- Men’s ice hockey crushes Colgate, 4-1
- Men’s basketball falls to Brown in non-conference finale
- Fall Sports Awards
- Health center implements new policy for spring 2017
- Quinnipiac men’s ice hockey drops third straight, 4-1 to Princeton
- Serving up tradition
- Anne Dichele appointed as Interim Dean of the School of Education
- Got the finals freak outs?
- Dog Finals benefits students by reducing stress levels
- The Chronicle’s top ten news stories in 2016
A note to seniors: have times changed?
They say hind-sight is 20/20. I do not think that this has ever been more the case as when I look back on the past three and a half years here at Quinnipiac University. Things have changed here at Quinnipiac, but perhaps we have changed the most.
Our class has witnessed the many expansions and renovations of the campus. Yet despite these steps toward modernization, they never quite meet our needs or expectations.
The library now seems like a mansion fit for the collegiate king or queen, far overshadowing the converted garage we were just becoming accustomed to. Yet its resources fail to satisfy our scholarly thirsts.
The freshman class has grown in number, making our class seem modest in comparison. However, we always seem to doubt the quality of the incoming students, as if somehow the weeding-out of the lesser members of our class never happened.
When once we dreamed of escaping the imprisonment of our cemented dorms walls, we condemned the University for forcing our independence. Then when the lots were full of commuter vehicles, we again reprobated the University and demanded more shuttles, if not spots, to ensure the continuity of our conveniences. Maybe we should look to define what it means to be independent.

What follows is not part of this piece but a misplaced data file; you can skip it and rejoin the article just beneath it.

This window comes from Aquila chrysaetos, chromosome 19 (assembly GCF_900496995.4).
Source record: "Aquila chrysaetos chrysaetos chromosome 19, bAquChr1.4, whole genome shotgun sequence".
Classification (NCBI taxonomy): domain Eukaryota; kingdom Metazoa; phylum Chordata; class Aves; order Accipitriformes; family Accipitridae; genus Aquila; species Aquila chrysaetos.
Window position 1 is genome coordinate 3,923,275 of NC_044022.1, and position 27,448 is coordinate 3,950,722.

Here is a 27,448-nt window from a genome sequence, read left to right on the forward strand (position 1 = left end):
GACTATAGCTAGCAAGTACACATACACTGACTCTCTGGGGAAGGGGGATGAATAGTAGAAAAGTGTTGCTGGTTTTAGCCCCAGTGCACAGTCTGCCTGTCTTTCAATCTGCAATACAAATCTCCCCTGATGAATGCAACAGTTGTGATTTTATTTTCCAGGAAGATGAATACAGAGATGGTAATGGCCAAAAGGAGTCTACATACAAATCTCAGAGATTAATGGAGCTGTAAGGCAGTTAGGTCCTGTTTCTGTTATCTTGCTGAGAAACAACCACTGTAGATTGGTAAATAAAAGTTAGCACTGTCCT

We have seen the cafeteria prices go up while our meal points have stayed the same. Maybe our culinary tastes have changed, but the food always seems to get worse. However, this economic and aesthetic tilt is felt everywhere, and it is on our own campus that it is has the greatest impression. Somehow we forget the small space between the difference in quality of the cafeteria food and that which is prepared in our kitchens.
We remember how May Weekend used to be, with the kegs, DJs and sweaty, drunken bodies packing the Hill-Village circle. Yet when these assumed privileges were revoked due to the actions of a few, the adult in us begged and pleaded persuasively for the reinstatement of the joys of our indulgent parties.
We were shocked when our protective college upgraded to a University. The violation of our little secret spot came as a surprise, as we stopped to wonder if bigger was better.
Perhaps we should ask the same questions of ourselves. College changes a person, and they say once you go away, you can never really go back home. As we look forward to our last three months at Quinnipiac, maybe we should look back upon the people, places and events that enabled us to be where we are now and take a minute to remember how home truly was.
Now as seniors, we look back and think about how much Quinnipiac has changed in the past three and a half years since we were awkward freshman pulling up on dorm road with a mini van full of high school memories and enough ambition to conquer the entire campus.
Maybe the Quad isn’t a big enough playground anymore or maybe it is we who are too big for Quinnipiac.
Now, as we prepare to drive away from campus on May 19, accomplished seniors with a car full of college memories and enough ambition to conquer the world, take a minute to reflect. As we look forward to the future, let us be reminded of the past with a perspective that is illuminating.
Let us realize that there are some things in life that, although they may appear to have changed, are only relative to the difference in the eyes through which we view them.